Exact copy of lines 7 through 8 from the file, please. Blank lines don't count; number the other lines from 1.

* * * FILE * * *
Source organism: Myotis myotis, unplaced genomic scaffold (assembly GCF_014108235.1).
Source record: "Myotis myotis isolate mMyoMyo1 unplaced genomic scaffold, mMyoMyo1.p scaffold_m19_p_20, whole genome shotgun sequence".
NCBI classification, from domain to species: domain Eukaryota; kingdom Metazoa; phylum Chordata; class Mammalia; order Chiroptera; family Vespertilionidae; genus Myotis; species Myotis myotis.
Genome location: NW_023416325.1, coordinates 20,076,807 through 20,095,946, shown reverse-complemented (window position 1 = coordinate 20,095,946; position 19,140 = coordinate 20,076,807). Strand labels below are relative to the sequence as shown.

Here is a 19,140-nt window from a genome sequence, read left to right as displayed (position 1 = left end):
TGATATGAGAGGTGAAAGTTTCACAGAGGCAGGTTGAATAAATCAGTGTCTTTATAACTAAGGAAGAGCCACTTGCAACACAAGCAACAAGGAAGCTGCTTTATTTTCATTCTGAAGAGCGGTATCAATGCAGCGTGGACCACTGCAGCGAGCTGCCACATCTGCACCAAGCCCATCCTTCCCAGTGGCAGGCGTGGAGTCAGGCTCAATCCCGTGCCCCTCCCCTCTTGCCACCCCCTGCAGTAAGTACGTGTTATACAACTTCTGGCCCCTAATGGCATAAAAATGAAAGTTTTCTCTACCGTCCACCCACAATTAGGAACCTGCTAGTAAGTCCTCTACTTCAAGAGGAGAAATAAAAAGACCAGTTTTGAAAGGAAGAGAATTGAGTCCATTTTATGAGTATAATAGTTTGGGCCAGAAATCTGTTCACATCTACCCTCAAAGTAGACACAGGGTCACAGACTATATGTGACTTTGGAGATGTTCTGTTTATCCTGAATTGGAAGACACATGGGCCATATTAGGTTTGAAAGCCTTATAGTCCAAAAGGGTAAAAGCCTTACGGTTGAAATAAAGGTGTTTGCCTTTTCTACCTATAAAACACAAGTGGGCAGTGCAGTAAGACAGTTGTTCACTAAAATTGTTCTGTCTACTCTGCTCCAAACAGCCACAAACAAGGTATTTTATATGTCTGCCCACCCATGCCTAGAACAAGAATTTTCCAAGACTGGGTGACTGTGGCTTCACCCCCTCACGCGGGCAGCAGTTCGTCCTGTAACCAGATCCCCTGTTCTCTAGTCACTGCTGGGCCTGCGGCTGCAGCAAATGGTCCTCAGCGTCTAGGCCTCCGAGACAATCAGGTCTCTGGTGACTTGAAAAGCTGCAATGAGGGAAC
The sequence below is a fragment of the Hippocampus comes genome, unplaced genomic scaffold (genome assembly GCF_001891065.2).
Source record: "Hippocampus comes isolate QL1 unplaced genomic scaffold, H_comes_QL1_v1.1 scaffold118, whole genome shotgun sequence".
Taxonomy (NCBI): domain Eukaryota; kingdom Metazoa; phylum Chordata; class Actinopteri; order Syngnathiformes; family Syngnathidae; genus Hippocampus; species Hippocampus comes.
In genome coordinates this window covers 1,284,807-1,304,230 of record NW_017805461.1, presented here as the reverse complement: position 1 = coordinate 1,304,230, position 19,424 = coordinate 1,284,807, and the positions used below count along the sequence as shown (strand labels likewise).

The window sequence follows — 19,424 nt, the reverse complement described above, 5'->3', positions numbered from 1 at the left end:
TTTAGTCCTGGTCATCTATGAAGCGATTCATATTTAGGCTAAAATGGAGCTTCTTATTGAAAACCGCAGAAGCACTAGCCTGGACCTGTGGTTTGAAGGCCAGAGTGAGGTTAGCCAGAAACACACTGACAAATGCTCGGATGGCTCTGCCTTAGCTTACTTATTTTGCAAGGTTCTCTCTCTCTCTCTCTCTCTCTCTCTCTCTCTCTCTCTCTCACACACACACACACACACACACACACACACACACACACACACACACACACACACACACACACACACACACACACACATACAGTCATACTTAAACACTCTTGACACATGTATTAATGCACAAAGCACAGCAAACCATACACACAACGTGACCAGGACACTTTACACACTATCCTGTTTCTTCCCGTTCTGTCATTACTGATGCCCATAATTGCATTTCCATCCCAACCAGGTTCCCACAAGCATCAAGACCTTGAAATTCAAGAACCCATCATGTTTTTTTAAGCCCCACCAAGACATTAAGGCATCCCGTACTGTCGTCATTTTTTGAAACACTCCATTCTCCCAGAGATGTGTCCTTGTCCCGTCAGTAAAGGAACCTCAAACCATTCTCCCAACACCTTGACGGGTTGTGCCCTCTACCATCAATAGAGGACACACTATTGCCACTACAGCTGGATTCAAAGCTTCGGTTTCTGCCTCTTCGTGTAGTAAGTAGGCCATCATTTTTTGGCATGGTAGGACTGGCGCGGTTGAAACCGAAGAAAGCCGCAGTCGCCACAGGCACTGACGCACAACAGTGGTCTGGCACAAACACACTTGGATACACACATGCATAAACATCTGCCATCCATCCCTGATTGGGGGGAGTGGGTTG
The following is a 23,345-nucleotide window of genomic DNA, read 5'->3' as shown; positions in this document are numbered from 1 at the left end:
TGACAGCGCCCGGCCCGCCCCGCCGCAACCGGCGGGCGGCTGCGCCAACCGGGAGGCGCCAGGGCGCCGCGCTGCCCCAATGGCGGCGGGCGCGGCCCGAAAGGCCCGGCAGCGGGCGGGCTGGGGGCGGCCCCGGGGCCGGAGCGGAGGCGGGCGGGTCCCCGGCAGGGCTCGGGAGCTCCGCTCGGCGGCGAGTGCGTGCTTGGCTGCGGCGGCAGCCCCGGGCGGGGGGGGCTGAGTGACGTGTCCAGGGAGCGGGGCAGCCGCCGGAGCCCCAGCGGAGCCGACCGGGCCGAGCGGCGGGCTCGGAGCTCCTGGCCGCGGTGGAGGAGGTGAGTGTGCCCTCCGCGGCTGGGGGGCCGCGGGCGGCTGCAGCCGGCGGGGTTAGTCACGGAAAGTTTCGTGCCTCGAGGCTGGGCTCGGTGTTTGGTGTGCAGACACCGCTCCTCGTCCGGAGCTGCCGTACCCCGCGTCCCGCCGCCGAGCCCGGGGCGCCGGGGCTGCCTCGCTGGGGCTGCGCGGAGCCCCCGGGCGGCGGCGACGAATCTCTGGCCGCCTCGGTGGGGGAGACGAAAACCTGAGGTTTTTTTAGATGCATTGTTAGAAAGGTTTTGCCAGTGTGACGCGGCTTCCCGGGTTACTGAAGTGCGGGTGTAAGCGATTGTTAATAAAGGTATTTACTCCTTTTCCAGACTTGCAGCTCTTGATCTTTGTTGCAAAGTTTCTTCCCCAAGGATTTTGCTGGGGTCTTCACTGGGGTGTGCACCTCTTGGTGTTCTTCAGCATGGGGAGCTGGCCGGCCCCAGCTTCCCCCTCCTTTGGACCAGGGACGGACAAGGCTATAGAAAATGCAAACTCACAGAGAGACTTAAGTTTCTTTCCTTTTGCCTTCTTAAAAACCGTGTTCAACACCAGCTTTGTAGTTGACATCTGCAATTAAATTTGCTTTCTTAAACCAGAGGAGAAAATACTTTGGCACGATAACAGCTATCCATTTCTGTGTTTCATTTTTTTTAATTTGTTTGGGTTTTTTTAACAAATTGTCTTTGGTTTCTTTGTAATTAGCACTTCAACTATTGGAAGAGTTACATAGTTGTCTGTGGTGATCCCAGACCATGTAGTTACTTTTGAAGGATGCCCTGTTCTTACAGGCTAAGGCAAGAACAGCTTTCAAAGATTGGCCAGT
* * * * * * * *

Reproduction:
The sequence below is a fragment of the Hippocampus comes genome, unplaced genomic scaffold (genome assembly GCF_001891065.2).
Source record: "Hippocampus comes isolate QL1 unplaced genomic scaffold, H_comes_QL1_v1.1 scaffold118, whole genome shotgun sequence".